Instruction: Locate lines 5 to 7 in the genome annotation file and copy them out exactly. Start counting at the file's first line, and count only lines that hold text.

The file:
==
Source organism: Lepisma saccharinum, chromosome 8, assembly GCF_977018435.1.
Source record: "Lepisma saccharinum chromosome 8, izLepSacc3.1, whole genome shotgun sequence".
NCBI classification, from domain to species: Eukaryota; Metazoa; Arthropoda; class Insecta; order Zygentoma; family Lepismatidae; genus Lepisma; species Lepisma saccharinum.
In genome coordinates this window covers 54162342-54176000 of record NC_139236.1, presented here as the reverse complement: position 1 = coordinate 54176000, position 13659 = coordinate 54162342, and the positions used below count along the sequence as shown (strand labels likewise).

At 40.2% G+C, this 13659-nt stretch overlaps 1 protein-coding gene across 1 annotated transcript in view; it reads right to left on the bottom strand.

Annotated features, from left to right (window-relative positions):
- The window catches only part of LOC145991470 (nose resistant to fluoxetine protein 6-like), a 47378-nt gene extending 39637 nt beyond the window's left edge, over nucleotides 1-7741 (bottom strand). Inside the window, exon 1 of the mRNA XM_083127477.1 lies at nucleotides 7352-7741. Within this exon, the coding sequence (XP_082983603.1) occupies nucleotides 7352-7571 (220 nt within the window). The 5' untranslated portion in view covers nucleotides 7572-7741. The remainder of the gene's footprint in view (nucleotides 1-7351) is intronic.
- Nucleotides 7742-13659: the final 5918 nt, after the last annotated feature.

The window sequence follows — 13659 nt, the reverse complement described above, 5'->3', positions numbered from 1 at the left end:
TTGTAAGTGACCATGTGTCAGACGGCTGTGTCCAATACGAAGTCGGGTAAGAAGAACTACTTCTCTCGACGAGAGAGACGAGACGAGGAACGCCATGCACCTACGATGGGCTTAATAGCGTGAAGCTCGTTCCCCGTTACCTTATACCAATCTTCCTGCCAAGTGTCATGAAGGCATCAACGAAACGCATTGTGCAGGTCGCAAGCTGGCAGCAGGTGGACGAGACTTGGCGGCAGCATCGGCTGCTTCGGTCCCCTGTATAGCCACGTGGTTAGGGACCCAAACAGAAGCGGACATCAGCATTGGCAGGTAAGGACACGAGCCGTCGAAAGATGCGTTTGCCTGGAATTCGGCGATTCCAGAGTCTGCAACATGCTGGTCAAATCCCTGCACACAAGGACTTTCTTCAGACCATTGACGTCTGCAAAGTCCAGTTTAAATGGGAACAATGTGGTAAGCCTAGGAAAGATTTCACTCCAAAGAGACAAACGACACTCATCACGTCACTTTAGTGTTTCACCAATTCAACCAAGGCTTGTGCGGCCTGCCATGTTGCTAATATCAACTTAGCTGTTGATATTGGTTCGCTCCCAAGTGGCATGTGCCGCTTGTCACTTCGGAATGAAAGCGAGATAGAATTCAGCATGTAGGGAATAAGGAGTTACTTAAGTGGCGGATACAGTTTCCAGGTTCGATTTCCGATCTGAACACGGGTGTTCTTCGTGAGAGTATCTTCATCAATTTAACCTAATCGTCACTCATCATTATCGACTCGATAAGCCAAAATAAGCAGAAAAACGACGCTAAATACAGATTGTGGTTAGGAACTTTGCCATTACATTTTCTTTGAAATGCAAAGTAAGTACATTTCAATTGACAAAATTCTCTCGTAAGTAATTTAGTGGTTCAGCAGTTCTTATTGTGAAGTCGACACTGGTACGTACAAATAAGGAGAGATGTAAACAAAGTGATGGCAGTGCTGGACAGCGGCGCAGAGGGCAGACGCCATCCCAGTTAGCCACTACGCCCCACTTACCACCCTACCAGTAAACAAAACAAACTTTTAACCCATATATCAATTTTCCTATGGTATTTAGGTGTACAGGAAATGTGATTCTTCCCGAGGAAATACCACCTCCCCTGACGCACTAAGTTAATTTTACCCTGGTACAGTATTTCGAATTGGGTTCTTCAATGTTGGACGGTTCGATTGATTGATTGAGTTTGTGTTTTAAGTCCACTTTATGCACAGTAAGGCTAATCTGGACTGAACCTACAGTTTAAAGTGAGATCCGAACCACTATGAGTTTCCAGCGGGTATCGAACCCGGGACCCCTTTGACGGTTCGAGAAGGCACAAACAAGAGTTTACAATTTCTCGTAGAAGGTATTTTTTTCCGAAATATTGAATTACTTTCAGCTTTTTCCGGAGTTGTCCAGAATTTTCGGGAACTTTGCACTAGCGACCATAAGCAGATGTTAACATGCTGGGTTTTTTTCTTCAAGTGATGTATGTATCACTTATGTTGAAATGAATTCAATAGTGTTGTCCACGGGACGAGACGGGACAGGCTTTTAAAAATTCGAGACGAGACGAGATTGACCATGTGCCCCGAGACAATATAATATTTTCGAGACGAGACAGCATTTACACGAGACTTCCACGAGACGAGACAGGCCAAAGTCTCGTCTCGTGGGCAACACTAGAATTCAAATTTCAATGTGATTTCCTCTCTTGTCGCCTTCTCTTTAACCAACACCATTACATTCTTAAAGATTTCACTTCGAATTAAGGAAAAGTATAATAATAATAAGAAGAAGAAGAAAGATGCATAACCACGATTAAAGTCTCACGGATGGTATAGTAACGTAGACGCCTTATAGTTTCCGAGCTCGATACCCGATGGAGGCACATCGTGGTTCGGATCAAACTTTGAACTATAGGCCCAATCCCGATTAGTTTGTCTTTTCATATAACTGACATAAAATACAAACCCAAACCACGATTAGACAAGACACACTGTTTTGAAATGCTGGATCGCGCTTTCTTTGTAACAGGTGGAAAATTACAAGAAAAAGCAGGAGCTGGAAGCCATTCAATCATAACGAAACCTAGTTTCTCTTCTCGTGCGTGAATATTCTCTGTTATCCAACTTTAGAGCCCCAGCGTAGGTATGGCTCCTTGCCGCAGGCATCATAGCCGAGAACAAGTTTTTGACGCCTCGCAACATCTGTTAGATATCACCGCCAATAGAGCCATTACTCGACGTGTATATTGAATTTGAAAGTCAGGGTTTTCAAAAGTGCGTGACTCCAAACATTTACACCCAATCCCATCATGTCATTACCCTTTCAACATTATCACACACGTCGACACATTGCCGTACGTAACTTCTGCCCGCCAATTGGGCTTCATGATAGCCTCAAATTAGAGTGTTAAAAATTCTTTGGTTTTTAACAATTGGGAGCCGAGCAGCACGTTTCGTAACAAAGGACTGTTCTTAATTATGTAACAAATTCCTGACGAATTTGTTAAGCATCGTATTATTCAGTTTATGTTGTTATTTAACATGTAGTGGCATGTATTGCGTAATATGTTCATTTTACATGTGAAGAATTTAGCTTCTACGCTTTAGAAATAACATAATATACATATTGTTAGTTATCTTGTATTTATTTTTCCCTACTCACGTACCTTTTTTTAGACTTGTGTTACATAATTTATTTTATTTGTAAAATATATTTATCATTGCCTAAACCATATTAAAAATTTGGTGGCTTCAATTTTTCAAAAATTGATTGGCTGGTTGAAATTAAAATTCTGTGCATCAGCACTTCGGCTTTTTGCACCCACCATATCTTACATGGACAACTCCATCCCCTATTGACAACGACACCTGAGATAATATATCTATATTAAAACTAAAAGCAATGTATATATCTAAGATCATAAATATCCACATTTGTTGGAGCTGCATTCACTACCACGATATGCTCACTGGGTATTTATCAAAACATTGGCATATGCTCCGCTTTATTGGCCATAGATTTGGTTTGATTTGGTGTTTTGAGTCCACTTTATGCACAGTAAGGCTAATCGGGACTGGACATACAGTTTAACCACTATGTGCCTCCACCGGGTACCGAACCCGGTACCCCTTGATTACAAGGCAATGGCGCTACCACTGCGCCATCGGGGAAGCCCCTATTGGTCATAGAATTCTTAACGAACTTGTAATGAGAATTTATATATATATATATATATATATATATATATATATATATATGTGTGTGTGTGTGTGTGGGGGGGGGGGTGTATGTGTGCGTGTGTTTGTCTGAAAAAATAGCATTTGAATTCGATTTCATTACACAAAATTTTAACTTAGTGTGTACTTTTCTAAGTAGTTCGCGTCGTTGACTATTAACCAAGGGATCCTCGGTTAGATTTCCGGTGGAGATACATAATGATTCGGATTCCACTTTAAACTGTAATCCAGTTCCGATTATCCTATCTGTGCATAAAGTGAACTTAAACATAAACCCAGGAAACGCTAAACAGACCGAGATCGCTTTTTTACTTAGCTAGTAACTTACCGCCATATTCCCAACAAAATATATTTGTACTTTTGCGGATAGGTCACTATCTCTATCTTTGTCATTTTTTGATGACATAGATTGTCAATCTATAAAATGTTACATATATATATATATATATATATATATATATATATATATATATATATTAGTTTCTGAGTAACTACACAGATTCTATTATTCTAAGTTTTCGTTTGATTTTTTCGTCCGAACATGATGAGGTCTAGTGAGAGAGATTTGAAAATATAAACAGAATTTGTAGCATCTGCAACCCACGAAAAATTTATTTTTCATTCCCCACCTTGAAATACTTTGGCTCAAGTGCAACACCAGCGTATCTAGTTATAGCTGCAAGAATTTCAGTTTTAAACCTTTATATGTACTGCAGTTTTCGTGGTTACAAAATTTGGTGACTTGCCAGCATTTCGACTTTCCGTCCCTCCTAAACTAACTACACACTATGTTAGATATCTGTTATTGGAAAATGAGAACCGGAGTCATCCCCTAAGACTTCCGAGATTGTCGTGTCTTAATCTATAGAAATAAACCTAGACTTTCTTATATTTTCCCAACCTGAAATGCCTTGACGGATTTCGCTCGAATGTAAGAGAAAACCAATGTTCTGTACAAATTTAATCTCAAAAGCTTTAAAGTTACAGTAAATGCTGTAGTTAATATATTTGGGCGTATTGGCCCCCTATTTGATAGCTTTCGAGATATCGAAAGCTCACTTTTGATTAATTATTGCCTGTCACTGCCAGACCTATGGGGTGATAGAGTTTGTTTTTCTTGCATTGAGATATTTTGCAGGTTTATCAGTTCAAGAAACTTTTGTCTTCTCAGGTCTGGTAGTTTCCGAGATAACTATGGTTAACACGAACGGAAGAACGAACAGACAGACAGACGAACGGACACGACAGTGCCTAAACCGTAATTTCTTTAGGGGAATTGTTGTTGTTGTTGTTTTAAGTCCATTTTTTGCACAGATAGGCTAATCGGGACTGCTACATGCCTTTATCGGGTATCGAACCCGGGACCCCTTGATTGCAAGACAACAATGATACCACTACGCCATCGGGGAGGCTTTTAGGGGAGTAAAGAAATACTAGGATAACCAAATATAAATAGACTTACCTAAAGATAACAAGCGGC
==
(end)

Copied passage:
At 40.2% G+C, this 13659-nt stretch overlaps 1 protein-coding gene across 1 annotated transcript in view; it reads right to left on the bottom strand.

Annotated features, from left to right (window-relative positions):
- The window catches only part of LOC145991470 (nose resistant to fluoxetine protein 6-like), a 47378-nt gene extending 39637 nt beyond the window's left edge, over nucleotides 1-7741 (bottom strand). Inside the window, exon 1 of the mRNA XM_083127477.1 lies at nucleotides 7352-7741. Within this exon, the coding sequence (XP_082983603.1) occupies nucleotides 7352-7571 (220 nt within the window). The 5' untranslated portion in view covers nucleotides 7572-7741. The remainder of the gene's footprint in view (nucleotides 1-7351) is intronic.